PARIS, FRANCE — Air France-KLM, Europe's biggest airline, may need to cut a further 3,000 jobs but only through natural attrition, its chief executive said on Friday.
Asked to comment on a report in French daily Le Parisien that Air France planned a further 3,000 job cuts, Pierre-Henri Gourgeon told RTL radio: "It may be of that order. For a company of 100,000 people, it's a 2-3 percent evolution.
"It's what happended last year. It's our goal and it's based on natural departures."
In April, Air France-KLM said it aimed to cut 2,500-3,000 jobs in the next two financial years.
Gourgeon would not confirm that the Franco-Dutch airline was also considering temporary lay-offs to adjust to the gobal economic downturn.
"We are reviewing all options. I have nothing specific to confirm on that issue. I do not know," he said, adding that the economic outlook was unclear.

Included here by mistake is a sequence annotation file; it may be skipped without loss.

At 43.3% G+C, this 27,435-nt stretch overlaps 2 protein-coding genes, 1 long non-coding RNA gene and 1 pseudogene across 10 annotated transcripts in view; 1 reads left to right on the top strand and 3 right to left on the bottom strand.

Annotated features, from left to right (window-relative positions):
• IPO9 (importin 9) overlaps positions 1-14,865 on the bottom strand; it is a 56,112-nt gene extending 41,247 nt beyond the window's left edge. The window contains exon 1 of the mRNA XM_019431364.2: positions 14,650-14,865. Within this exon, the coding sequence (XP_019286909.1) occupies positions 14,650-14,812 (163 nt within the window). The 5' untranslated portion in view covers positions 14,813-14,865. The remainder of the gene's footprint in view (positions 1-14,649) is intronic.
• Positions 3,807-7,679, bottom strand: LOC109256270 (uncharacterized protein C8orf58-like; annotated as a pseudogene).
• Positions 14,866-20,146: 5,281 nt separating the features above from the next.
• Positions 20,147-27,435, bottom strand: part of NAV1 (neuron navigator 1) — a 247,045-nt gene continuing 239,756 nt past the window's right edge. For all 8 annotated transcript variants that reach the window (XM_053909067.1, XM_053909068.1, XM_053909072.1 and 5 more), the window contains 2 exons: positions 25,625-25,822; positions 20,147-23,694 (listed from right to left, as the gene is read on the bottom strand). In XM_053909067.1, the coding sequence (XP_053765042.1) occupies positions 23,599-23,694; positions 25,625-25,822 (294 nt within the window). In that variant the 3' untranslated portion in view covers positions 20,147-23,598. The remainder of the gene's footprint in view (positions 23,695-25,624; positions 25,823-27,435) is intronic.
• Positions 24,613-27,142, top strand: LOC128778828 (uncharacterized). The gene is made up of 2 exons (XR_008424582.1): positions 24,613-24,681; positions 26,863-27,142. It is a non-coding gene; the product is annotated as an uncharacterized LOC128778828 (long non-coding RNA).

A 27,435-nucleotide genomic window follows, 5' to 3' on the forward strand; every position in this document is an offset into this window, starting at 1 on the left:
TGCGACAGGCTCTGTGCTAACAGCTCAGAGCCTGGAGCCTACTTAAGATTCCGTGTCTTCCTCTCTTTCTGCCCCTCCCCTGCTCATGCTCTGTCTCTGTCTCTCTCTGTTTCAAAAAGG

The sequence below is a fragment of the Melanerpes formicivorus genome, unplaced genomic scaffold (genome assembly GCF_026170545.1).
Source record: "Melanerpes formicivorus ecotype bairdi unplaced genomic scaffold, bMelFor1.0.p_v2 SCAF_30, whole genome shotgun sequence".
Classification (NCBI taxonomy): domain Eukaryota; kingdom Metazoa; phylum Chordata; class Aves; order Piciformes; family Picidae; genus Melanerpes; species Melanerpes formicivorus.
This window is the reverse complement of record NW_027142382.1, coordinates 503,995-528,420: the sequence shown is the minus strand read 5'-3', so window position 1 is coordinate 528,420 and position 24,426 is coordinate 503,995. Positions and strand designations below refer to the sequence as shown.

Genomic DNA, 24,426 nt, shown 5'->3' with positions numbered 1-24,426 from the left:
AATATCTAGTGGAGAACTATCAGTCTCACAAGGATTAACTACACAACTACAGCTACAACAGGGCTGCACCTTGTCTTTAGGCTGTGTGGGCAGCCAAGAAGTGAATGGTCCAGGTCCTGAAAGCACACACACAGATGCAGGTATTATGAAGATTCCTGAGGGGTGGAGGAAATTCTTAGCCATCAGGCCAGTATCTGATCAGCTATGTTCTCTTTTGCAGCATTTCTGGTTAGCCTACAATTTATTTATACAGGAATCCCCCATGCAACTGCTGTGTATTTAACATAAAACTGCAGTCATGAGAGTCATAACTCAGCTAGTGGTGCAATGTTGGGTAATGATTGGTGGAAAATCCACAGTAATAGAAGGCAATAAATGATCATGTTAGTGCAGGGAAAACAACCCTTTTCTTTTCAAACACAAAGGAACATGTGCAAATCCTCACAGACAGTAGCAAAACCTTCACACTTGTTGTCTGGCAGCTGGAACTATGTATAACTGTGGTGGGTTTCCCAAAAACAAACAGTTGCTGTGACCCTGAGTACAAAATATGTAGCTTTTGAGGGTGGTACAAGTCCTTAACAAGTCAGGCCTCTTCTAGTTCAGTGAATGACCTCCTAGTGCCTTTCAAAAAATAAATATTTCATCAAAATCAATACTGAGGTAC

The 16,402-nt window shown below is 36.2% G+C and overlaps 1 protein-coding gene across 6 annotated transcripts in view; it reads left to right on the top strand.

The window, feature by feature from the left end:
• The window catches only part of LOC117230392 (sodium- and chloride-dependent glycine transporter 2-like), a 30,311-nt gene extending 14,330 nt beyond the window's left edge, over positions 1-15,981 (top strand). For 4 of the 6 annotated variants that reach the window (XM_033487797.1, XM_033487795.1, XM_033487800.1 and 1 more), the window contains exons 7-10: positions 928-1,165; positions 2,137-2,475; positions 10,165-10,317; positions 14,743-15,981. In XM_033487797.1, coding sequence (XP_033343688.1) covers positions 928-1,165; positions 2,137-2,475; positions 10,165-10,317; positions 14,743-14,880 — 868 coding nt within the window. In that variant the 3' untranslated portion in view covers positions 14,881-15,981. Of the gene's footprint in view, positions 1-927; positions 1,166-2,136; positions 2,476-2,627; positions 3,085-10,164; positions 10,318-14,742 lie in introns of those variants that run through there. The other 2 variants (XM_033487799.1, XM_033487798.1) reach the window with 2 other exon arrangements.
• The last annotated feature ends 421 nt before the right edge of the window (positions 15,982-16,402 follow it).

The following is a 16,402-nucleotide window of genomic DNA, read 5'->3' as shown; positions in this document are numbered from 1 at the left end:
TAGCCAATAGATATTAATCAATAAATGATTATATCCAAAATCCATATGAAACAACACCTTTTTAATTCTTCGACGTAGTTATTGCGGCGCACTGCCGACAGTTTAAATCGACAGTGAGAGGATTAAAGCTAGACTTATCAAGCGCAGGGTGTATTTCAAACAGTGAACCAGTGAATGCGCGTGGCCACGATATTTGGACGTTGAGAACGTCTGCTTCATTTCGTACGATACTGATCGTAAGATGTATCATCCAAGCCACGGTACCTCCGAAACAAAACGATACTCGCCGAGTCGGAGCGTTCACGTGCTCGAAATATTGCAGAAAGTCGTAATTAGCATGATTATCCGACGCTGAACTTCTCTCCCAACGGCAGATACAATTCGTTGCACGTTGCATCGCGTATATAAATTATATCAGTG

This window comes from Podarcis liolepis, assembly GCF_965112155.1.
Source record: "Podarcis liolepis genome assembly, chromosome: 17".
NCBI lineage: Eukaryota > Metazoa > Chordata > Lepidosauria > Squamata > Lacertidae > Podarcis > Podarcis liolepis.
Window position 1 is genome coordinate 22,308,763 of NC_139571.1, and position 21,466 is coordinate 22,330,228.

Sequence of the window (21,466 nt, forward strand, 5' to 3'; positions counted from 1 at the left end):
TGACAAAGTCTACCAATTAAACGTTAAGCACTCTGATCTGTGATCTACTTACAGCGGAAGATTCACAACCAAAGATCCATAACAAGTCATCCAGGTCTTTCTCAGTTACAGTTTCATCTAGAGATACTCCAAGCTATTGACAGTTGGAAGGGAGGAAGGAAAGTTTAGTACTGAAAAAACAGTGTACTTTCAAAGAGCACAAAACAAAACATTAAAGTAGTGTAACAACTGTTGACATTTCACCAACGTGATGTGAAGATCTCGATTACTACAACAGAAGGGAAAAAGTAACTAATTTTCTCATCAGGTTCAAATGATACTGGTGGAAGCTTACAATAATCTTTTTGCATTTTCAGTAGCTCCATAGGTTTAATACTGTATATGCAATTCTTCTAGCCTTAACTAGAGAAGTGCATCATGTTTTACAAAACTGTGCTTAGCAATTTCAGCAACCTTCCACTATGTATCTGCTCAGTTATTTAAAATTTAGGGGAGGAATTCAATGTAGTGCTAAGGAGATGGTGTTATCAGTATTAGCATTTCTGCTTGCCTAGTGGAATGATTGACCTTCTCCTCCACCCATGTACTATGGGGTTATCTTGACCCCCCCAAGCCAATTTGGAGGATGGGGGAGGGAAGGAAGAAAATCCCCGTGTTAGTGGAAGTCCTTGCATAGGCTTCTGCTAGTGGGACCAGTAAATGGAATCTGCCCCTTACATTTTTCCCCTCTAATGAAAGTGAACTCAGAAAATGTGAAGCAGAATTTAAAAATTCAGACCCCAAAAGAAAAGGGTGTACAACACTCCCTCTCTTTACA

Current deputy CEO to become chief executive of both the Air France network and the merged Air France-KLM airline group; Spinetta to remain chairman.
Starting in September, KLM will begin more than 200 flights between Paris and Amsterdam using biofuel made from used cooking oil, the company said Wednesday.
The European Commission carried out surprise inspections at several major European airlines, including British Airways and Air France, as part of an investigation into possible price fixing.
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